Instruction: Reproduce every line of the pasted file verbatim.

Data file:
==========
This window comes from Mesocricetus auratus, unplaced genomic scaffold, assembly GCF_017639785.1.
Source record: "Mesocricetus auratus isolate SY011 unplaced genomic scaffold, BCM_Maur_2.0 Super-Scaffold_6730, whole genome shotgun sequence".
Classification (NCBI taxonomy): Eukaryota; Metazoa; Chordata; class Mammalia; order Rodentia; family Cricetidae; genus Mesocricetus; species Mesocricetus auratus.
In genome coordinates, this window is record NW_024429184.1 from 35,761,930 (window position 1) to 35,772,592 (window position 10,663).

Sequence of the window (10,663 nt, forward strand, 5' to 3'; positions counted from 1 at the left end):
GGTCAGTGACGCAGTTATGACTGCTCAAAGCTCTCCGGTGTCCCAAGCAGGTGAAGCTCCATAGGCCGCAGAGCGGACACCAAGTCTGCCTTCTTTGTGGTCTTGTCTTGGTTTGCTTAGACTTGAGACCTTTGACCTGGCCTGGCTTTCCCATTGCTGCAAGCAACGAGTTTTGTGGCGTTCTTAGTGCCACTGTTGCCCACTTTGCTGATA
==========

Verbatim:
This window comes from Mesocricetus auratus, unplaced genomic scaffold, assembly GCF_017639785.1.
Source record: "Mesocricetus auratus isolate SY011 unplaced genomic scaffold, BCM_Maur_2.0 Super-Scaffold_6730, whole genome shotgun sequence".
Classification (NCBI taxonomy): Eukaryota; Metazoa; Chordata; class Mammalia; order Rodentia; family Cricetidae; genus Mesocricetus; species Mesocricetus auratus.
In genome coordinates, this window is record NW_024429184.1 from 35,761,930 (window position 1) to 35,772,592 (window position 10,663).

Sequence of the window (10,663 nt, forward strand, 5' to 3'; positions counted from 1 at the left end):
GGTCAGTGACGCAGTTATGACTGCTCAAAGCTCTCCGGTGTCCCAAGCAGGTGAAGCTCCATAGGCCGCAGAGCGGACACCAAGTCTGCCTTCTTTGTGGTCTTGTCTTGGTTTGCTTAGACTTGAGACCTTTGACCTGGCCTGGCTTTCCCATTGCTGCAAGCAACGAGTTTTGTGGCGTTCTTAGTGCCACTGTTGCCCACTTTGCTGATA